Additionally, FIG. 5 employs block diagrams to illustrate the example methods detailed therein. These block diagrams may set out various functional block or actions that may be described as processing steps, functional operations, events and/or acts, etc., and may be performed by hardware, software, and/or firmware. Numerous alternatives to the functional blocks detailed may be practiced in various implementations. For example, intervening actions not shown in the figures and/or additional actions not shown in the figures may be employed and/or some of the actions shown in one figure may be operated using techniques discussed with respect to another figure. Additionally, in some examples, the actions shown in these figures may be operated using parallel processing techniques. The above described, and other not described, rearrangements, substitutions, changes, modifications, etc., may be made without departing from the scope of the claimed subject matter.
In some examples, operational flow 500 may be employed as part of an adaptable module. As previously described, an adaptable module may include a communicative module, a coupling module, and a coupling control module.
Beginning at block 502 (“Receive Indication of Coupling”), the communicative module 414 may detect a coupling of the adaptable module 104 with a defib monitor 102 and 202. The detection may be accomplished in a variety of manners. In one example, the adaptable module 104 may detect the defib monitor 102 and 202 and display information from the defib monitor 102 and 202 and any healthcare monitoring device/apparatus coupled to it. In another example, the defib monitor 102 and 202 may detect the presence of the adaptable module 104 and facilitate coupling of the defib monitor 102 and 202 with the adaptable module 104. In yet another example, the defib monitor 102 and 202 may wirelessly broadcast its availability, and if the adaptable module 104 detects/receives the broadcast, an attempt may be made by the adaptable module 104 to establish communication. In another example, the adaptable module may wirelessly broadcast its availability, and if the defib monitor 102 and 202 detects/receives the broadcast, an attempt may be made by the defib monitor 102 and 202 to establish communication. Establishing of the wireless communication may be performed in a wide variety of manners such as, but not limited to, timeout manners (e.g., if not established for approximately 30 second, the wireless communication may be determined to have failed).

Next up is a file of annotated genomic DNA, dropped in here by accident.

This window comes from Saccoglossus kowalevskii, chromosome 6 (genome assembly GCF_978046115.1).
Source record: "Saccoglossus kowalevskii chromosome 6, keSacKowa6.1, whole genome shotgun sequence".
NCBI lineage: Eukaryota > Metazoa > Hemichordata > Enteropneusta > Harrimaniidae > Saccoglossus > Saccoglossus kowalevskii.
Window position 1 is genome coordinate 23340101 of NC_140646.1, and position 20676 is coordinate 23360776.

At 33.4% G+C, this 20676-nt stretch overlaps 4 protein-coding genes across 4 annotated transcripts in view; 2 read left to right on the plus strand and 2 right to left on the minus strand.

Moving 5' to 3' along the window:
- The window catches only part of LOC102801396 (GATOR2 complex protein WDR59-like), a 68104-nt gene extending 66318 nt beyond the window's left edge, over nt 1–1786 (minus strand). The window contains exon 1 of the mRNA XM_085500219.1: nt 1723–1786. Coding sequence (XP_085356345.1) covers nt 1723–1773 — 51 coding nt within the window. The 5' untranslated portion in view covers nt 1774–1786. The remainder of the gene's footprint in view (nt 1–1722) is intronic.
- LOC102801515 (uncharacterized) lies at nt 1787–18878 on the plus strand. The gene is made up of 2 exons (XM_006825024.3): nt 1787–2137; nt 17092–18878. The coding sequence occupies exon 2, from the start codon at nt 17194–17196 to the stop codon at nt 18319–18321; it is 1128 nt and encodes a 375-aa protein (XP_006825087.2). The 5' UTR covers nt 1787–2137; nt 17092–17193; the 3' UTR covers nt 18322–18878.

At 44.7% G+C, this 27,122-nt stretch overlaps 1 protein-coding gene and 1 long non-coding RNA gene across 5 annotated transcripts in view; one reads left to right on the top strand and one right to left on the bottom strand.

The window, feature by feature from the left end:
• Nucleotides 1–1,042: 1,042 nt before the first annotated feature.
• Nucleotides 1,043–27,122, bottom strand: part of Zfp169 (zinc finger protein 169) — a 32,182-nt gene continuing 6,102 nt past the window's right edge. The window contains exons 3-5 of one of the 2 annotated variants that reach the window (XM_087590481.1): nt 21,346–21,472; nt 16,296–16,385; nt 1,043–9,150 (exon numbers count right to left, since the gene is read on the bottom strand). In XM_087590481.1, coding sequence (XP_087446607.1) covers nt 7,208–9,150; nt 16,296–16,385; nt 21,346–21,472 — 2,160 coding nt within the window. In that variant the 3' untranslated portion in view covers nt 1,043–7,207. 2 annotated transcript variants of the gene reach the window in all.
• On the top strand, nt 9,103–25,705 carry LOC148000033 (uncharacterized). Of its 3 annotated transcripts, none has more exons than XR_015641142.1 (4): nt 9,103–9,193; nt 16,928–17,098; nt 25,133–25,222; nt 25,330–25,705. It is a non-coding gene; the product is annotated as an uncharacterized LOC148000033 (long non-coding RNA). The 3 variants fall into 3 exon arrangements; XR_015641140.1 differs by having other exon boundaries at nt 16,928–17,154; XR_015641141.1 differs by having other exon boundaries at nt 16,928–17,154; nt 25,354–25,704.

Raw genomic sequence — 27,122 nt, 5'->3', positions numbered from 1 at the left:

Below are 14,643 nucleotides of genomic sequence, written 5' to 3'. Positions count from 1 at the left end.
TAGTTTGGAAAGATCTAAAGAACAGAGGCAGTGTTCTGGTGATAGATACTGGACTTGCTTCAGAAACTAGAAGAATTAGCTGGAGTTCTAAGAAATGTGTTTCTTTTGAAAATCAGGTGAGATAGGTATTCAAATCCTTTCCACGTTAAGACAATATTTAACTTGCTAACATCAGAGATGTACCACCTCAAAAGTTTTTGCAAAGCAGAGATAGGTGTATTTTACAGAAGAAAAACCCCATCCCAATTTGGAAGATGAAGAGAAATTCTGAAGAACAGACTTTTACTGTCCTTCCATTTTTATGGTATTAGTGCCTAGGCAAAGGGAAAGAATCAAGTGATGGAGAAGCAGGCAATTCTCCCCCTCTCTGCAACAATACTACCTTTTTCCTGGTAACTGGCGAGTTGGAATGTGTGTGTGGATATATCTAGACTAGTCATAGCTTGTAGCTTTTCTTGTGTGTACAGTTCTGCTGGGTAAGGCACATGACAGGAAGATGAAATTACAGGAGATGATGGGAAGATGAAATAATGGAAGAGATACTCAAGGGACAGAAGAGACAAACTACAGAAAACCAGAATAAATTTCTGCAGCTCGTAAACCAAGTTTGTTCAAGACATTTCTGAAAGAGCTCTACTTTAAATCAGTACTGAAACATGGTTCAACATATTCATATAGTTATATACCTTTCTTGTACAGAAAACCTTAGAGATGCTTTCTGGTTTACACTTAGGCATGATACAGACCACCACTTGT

Continuing from block 502 to 504 (“Establish Communication with Coupled Defib Monitor”), the communicative module 414 may establish communication with the defib monitor 102 and 202. As previously described, the established communication may be wired and/or wireless.
Once communication is established, the adaptable module 104 may determine the capable functionalities of the defib monitor 102 and 202 at block 506 (“Determine Capable Functionalities of Coupled Defib Monitor”).
Once the capable functionalities of the defib monitor 102 and 202 is determined, under the control of the processor 402, the coupling control module 404 may facilitate the capable functionalities of the defib monitor 1202 and 202 (e.g., in addition to the ECG and oximeter, capnography) at block 508 (“Facilitate Capable Functionality of Coupled Defib Monitor”). That is, facilitate utilization of the healthcare couplings of the second defib 202.
Before moving on, it should be appreciated that the method may be similarly applicable to the initial coupling of the adaptable module 104 to any defib monitor 102, 202, and 300. As one may appreciate, the adaptable module 104 includes intelligence to couple with a wide range of healthcare devices having a wide range of healthcare functionalities.
In general, the operational flow described with respect to FIG. 5 and elsewhere herein may be implemented as a computer program product, executable on any suitable computing system, or the like. For example, a computer program product for facilitating utilization of an adaptable module. Example computer program products may be described with respect to FIG. 6 and elsewhere herein.
FIG. 6 (FIG. 6) illustrates an example computer program product 600, arranged in accordance with at least some embodiments described herein. Computer program product 600 may include machine readable non-transitory medium having stored therein instructions that, when executed, cause the machine to utilize an adaptable module, according to the processes and methods discussed herein. Computer program product 600 may include a signal bearing medium 602. Signal bearing medium 602 may include one or more machine-readable instructions 604, which, when executed by one or more processors, may operatively enable a computing device to provide the functionality described herein. In various examples, the devices discussed herein may use some or all of the machine-readable instructions.